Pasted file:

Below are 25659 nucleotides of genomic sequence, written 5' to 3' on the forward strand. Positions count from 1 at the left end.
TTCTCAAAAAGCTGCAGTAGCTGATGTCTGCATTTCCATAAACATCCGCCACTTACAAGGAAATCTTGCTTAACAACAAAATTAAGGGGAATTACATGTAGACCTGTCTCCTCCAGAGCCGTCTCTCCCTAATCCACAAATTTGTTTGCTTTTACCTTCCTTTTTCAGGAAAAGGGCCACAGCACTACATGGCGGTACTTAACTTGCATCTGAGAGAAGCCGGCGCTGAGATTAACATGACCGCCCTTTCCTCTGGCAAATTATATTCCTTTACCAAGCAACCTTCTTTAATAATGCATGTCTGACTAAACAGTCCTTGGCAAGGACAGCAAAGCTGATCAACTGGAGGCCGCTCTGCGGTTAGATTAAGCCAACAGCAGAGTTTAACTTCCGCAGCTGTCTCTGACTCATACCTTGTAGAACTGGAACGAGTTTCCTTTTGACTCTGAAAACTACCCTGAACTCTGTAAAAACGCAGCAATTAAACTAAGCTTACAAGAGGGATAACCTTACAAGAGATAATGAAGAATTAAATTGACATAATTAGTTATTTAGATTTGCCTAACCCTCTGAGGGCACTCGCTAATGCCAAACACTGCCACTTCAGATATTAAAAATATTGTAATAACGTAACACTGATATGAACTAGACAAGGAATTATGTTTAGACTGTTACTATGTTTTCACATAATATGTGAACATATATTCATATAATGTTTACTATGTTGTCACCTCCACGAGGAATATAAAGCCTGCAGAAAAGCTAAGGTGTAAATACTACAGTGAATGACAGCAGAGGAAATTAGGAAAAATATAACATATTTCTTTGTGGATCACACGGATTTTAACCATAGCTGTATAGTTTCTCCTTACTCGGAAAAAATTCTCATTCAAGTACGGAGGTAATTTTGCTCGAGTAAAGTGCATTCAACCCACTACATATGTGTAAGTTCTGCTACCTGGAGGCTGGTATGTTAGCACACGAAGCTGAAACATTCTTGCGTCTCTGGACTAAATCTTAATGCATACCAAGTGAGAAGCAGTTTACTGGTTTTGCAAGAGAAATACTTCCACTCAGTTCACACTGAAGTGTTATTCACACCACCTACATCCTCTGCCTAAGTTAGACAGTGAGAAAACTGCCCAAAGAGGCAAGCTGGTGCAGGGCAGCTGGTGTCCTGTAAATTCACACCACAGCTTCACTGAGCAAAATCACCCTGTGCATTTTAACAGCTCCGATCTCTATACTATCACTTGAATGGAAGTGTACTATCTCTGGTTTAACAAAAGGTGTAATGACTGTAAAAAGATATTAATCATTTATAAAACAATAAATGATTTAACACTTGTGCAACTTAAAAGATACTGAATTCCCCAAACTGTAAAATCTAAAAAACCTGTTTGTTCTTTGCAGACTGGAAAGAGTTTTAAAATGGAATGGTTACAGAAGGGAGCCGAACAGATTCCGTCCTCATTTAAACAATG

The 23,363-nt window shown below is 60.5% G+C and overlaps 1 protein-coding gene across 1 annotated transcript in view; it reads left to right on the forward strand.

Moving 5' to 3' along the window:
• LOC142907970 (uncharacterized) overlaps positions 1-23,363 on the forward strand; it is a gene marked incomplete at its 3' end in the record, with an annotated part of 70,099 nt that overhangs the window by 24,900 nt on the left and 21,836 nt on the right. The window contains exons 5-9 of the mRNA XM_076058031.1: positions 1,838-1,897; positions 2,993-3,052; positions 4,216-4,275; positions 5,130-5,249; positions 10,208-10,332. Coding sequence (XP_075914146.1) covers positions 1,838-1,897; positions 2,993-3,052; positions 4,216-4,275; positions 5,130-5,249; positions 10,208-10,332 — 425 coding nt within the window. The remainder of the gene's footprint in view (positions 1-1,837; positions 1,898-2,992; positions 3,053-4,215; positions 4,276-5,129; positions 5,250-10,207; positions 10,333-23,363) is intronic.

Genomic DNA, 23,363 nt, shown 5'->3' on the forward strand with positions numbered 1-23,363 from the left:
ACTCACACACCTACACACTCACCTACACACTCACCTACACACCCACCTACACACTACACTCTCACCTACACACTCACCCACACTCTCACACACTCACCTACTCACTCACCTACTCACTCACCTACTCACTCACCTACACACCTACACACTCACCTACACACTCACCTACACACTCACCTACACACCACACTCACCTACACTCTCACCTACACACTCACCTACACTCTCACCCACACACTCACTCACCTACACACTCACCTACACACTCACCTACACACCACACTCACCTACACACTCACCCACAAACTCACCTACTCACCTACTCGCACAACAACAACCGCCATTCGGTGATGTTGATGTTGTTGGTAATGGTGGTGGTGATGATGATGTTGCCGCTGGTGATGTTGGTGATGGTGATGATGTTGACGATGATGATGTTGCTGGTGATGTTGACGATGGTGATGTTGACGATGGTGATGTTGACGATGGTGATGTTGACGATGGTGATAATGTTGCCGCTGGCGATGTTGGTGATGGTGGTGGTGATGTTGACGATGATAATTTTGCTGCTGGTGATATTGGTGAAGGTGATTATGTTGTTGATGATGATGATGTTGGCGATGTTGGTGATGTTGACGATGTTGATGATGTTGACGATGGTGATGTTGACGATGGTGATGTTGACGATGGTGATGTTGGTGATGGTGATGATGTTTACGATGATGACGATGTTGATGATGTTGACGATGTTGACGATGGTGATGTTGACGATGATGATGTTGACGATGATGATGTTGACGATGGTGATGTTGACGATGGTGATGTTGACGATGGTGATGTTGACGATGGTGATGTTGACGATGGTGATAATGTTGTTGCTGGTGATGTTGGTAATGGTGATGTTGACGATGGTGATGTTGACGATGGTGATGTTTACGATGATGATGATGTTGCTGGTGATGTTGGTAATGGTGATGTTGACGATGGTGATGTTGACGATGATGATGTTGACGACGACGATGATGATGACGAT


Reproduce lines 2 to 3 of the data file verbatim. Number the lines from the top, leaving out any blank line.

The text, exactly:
TTCTCAAAAAGCTGCAGTAGCTGATGTCTGCATTTCCATAAACATCCGCCACTTACAAGGAAATCTTGCTTAACAACAAAATTAAGGGGAATTACATGTAGACCTGTCTCCTCCAGAGCCGTCTCTCCCTAATCCACAAATTTGTTTGCTTTTACCTTCCTTTTTCAGGAAAAGGGCCACAGCACTACATGGCGGTACTTAACTTGCATCTGAGAGAAGCCGGCGCTGAGATTAACATGACCGCCCTTTCCTCTGGCAAATTATATTCCTTTACCAAGCAACCTTCTTTAATAATGCATGTCTGACTAAACAGTCCTTGGCAAGGACAGCAAAGCTGATCAACTGGAGGCCGCTCTGCGGTTAGATTAAGCCAACAGCAGAGTTTAACTTCCGCAGCTGTCTCTGACTCATACCTTGTAGAACTGGAACGAGTTTCCTTTTGACTCTGAAAACTACCCTGAACTCTGTAAAAACGCAGCAATTAAACTAAGCTTACAAGAGGGATAACCTTACAAGAGATAATGAAGAATTAAATTGACATAATTAGTTATTTAGATTTGCCTAACCCTCTGAGGGCACTCGCTAATGCCAAACACTGCCACTTCAGATATTAAAAATATTGTAATAACGTAACACTGATATGAACTAGACAAGGAATTATGTTTAGACTGTTACTATGTTTTCACATAATATGTGAACATATATTCATATAATGTTTACTATGTTGTCACCTCCACGAGGAATATAAAGCCTGCAGAAAAGCTAAGGTGTAAATACTACAGTGAATGACAGCAGAGGAAATTAGGAAAAATATAACATATTTCTTTGTGGATCACACGGATTTTAACCATAGCTGTATAGTTTCTCCTTACTCGGAAAAAATTCTCATTCAAGTACGGAGGTAATTTTGCTCGAGTAAAGTGCATTCAACCCACTACATATGTGTAAGTTCTGCTACCTGGAGGCTGGTATGTTAGCACACGAAGCTGAAACATTCTTGCGTCTCTGGACTAAATCTTAATGCATACCAAGTGAGAAGCAGTTTACTGGTTTTGCAAGAGAAATACTTCCACTCAGTTCACACTGAAGTGTTATTCACACCACCTACATCCTCTGCCTAAGTTAGACAGTGAGAAAACTGCCCAAAGAGGCAAGCTGGTGCAGGGCAGCTGGTGTCCTGTAAATTCACACCACAGCTTCACTGAGCAAAATCACCCTGTGCATTTTAACAGCTCCGATCTCTATACTATCACTTGAATGGAAGTGTACTATCTCTGGTTTAACAAAAGGTGTAATGACTGTAAAAAGATATTAATCATTTATAAAACAATAAATGATTTAACACTTGTGCAACTTAAAAGATACTGAATTCCCCAAACTGTAAAATCTAAAAAACCTGTTTGTTCTTTGCAGACTGGAAAGAGTTTTAAAATGGAATGGTTACAGAAGGGAGCCGAACAGATTCCGTCCTCATTTAAACAATG

The 23,363-nt window shown below is 60.5% G+C and overlaps 1 protein-coding gene across 1 annotated transcript in view; it reads left to right on the forward strand.